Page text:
Gelukkig voor ons verlamt die “daver” hem niet, integendeel. Gedurende 250 pagina’s weet hij onze aandacht gaande te houden met voortdurende, pertinente vragen over het leven, het menszijn, de vrije wil, en de altijd voorlopige antwoorden op die vragen. En zoals we van Barnes gewend zijn doet hij dat met verve en stijl. Het regent citaten en verwijzingen, vooral van en naar de door hem zo geliefde 19de eeuwse Franse auteurs: Flaubert, de Goncourt, Jules Renard. Maar daar blijft het niet bij: hij betrekt ook zijn vrienden, zijn eigen ouders en vooral zijn oudere broer-filosoof bij zijn kronkelweg, met soms gênant intieme details. Ik durf het bijna niet toegeven, maar ik heb echt genoten van dit boek over de dood, al leidt het eigenlijk nergens toe. Maar ik kan het elke lezer aanbevelen: je hebt niets te vrezen. ( )
  bookomaniac | Nov 9, 2017 |
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I don't believe in God, but I miss Him.
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This is not, by the way, "my autobiography." Nor am I "in search of my parents." . . . Part of what I'm doing -- which may seem unnecessary -- is trying to work out how dead they are. My father died in 1992, my mother in 1997. (pp. 35-6)

Perhaps I should warn you (especially if you are a philosopher, theologian, or biologist) that some of this book will strike you as amateur, do-it-yourself stuff. But then we are all amateurs in and of our own lives. . . . I should also warn you that there are going to be a lot of writers in this book. Most of them are dead, and quite a few of them French. (p. 39)
...perhaps a sense of death is like a sense of humour. We all think the one we've got - or haven't got - is just about right, and appropriate to the proper understanding of life. It's everyone else who's out of step.
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Amazon.com Product Description (ISBN 0307269639, Hardcover)

Two years after the best-selling Arthur & George, Julian Barnes gives us a memoir on mortality that touches on faith and science and family as well as a rich array of exemplary figures who over the centuries have confronted the same questions he now poses about the most basic fact of life: its inevitable extinction.

If the fear of death is “the most rational thing in the world,” how does one contend with it? An atheist at twenty, an agnostic at sixty, Barnes looks into the various arguments for and against and with God, and at the bloodline whose archivist, following his parents’ death, he has become—another realm of mystery, wherein a drawer of mementos and his own memories (not to mention those of his philosopher brother) often fail to connect. There are other ancestors, too: the writers—“most of them dead, and quite a few of them French”—who are his daily companions, supplemented by composers and theologians and scientists whose similar explorations are woven into this account with an exhilarating breadth of intellect and felicity of spirit.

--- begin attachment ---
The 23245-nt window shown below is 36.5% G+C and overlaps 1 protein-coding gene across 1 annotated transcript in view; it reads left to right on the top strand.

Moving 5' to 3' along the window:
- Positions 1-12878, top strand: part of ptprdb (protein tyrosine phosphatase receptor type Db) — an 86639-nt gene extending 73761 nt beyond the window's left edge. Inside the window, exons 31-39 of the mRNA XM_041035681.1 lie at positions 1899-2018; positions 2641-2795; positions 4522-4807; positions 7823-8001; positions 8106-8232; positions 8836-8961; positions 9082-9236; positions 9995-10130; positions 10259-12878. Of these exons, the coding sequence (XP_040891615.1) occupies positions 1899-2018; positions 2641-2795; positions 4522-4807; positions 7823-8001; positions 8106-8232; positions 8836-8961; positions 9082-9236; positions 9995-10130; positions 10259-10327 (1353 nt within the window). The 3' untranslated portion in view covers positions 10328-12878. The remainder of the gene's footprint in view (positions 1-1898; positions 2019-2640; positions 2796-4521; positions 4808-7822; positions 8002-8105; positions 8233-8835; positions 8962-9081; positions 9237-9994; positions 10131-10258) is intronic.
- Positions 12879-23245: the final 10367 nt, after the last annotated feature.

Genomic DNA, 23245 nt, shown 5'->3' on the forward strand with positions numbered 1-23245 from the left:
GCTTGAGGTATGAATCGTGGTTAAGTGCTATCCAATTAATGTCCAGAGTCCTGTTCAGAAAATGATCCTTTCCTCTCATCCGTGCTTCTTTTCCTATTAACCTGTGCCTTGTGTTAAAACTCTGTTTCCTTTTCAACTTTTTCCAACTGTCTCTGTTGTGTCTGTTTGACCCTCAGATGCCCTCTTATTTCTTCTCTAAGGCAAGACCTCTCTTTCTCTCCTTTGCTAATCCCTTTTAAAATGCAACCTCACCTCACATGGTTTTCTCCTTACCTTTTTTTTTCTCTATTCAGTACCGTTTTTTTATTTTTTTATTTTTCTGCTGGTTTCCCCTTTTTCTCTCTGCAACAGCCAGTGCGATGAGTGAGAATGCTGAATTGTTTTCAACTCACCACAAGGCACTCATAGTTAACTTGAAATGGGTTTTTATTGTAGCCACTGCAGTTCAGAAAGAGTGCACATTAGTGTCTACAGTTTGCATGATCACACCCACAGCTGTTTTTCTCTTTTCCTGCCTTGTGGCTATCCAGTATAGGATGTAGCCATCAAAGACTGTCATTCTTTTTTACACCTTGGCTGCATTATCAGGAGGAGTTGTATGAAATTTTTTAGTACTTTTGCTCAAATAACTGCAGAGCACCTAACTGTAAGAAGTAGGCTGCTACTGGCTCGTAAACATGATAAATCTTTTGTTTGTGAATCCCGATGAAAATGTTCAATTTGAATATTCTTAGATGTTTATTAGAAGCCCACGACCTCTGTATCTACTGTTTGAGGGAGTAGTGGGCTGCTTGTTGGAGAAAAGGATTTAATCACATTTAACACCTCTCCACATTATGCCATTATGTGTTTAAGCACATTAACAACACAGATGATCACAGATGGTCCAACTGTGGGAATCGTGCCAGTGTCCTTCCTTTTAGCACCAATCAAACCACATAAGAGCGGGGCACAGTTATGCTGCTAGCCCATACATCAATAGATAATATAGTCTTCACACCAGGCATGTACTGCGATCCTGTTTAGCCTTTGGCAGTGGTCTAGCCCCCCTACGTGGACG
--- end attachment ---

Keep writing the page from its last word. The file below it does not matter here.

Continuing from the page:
Deadly serious, masterfully playful, and surprisingly hilarious, Nothing to Be Frightened Of is a riveting display of how this supremely gifted writer goes about his business and a highly personal tour of the human condition and what might follow the final diagnosis.

(retrieved from Amazon Thu, 12 Mar 2015 18:20:03 -0400)

(see all 5 descriptions)

"I don't believe in God, but I miss him." So begins this book, which is a family memoir, an exchange with his brother (a philosopher), a meditation on mortality and the fear of death, a celebration of art, an argument with and about God, and a homage to the writer Jules Renard. Barnes also draws poignant portraits of the last days of his parents, recalled with great detail, affection and exasperation. Other examples he takes up include writers, "most of them dead and quite a few of them French," as well as some composers, for good measure. Although he cautions us that "this is not my autobiography," the book nonetheless reveals much about Barnes the man and the novelist: how he thinks and how he writes and how he lives. At once deadly serious and dazzlingly playful, this is a wise, funny and constantly surprising tour of the human condition.--From publisher description.